Media representations of social groups provide important information about a group’s status in American culture, which can subsequently affect viewer identity. Symbolic annihilation, or the exclusion of a viewer’s social group (e.g., race, gender) from media, is hypothesized to reduce self-esteem and feelings of belonging. Using independently produced videos that manipulate racial and gender composition, the current research reveals that the effects of symbolic annihilation are moderated by personal identity and self-categorization with the onscreen group. For participants who self-categorized with the onscreen group, exclusion hurts identity if the targeted group (i.e., race or gender) is personally important, but enhances identity among viewers for whom their race or gender is NOT personally important. This research tackles the complicated question of media effects among an increasingly diverse American audience, and provides insight into the experience of other underrepresented groups, including those based on age, sexuality, or even body size.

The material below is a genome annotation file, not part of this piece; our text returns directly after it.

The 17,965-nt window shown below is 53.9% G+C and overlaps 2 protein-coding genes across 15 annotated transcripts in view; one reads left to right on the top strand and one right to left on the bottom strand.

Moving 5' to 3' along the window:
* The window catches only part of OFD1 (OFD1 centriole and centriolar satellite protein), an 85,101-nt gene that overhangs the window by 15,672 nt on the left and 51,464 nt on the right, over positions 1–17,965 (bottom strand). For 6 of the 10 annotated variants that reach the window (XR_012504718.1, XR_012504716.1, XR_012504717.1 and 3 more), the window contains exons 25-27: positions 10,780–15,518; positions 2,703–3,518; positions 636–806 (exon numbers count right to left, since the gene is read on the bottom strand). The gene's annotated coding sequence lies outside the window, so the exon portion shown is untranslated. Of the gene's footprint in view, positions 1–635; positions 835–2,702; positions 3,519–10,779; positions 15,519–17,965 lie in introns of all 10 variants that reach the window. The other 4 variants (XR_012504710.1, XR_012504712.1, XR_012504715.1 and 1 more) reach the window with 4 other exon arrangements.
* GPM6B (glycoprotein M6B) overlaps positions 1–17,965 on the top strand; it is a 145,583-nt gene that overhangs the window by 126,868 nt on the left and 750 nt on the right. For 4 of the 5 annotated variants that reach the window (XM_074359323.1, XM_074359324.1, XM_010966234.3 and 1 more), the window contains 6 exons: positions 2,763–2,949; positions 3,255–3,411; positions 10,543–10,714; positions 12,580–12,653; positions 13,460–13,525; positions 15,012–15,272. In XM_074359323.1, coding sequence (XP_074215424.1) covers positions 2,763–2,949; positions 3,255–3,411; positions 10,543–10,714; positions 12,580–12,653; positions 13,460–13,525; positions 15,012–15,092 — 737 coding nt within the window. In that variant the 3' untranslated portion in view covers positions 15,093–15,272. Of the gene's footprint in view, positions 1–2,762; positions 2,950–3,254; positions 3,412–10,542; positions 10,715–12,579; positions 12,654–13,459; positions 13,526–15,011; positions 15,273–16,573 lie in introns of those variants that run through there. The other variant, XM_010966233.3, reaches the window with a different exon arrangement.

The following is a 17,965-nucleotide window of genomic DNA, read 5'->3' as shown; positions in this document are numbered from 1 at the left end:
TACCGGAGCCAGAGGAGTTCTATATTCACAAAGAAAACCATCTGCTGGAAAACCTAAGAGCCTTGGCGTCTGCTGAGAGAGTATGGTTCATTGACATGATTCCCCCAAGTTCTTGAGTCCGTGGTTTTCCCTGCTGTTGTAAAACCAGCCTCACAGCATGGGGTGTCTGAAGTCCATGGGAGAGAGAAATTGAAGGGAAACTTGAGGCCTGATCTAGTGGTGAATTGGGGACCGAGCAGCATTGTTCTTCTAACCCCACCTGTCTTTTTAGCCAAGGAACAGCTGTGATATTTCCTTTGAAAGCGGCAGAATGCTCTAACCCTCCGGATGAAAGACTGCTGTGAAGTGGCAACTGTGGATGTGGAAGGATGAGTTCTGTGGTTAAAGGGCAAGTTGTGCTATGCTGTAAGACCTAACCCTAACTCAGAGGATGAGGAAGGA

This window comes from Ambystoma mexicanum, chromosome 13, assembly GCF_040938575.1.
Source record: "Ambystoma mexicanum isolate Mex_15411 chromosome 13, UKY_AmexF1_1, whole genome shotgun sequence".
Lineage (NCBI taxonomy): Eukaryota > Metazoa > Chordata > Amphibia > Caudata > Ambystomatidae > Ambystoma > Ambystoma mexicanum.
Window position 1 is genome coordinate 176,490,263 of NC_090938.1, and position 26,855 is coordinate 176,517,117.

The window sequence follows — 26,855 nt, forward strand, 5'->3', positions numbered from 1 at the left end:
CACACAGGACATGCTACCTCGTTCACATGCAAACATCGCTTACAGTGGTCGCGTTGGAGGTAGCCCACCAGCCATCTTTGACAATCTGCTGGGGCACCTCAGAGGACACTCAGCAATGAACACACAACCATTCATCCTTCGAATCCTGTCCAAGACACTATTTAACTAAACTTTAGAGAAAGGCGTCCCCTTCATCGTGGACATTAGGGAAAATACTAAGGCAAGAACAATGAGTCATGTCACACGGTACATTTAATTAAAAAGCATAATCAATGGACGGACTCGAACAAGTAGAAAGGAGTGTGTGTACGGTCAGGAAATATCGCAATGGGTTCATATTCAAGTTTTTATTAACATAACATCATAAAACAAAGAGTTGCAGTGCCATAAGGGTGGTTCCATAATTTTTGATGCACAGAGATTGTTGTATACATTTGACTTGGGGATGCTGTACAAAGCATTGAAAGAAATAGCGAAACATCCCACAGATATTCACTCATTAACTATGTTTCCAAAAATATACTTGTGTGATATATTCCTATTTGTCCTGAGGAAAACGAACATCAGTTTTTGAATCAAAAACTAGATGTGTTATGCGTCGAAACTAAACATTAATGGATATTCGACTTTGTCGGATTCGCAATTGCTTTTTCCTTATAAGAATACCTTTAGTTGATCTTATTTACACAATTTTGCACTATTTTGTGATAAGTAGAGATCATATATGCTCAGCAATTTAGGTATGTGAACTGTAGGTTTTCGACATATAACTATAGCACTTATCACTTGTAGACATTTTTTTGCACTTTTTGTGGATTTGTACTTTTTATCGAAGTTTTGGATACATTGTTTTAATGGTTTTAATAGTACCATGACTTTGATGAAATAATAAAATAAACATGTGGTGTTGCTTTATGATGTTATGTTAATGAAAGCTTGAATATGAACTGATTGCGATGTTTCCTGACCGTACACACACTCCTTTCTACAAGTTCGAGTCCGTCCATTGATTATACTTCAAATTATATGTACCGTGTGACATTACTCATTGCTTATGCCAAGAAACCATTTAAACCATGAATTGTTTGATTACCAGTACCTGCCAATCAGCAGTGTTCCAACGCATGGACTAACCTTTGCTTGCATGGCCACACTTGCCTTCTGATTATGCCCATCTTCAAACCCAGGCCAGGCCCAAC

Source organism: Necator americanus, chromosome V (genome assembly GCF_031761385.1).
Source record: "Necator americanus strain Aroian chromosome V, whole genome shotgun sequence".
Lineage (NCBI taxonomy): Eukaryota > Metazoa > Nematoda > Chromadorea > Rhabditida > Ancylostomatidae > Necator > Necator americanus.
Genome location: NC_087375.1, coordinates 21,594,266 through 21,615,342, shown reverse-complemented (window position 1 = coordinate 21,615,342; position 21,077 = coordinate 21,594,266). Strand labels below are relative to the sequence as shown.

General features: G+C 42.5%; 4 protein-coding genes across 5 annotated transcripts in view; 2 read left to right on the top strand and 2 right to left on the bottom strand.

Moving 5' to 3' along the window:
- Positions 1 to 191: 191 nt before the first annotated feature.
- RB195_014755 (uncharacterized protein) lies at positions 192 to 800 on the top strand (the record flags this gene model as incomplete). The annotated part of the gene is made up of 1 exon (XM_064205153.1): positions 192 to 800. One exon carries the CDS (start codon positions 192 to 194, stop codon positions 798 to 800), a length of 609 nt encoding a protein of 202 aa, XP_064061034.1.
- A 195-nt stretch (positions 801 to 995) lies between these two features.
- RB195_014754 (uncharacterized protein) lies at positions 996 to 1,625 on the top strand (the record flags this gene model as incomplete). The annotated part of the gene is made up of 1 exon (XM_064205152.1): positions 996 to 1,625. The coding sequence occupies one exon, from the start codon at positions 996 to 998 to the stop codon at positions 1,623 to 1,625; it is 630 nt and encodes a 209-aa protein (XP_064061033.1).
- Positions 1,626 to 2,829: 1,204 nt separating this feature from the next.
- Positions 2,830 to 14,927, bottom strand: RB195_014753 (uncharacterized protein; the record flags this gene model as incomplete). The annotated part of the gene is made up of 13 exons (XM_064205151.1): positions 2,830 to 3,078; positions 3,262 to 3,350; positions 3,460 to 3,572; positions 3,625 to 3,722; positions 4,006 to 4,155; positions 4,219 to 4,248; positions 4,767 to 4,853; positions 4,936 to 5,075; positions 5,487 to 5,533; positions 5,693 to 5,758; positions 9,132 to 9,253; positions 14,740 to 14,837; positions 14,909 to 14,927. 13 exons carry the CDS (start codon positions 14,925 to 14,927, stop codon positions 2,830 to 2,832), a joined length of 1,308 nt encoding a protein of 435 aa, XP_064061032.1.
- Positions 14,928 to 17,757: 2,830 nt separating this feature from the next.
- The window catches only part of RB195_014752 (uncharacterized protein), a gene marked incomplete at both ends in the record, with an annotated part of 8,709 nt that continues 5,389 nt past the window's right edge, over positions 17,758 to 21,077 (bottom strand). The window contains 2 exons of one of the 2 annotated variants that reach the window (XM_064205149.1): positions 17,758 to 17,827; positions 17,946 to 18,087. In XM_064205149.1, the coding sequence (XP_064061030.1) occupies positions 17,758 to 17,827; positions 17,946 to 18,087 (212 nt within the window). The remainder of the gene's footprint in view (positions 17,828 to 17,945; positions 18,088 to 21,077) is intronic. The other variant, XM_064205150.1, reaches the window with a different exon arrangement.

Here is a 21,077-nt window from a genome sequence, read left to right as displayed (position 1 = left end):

Accepted at ICA 2013. See you in London!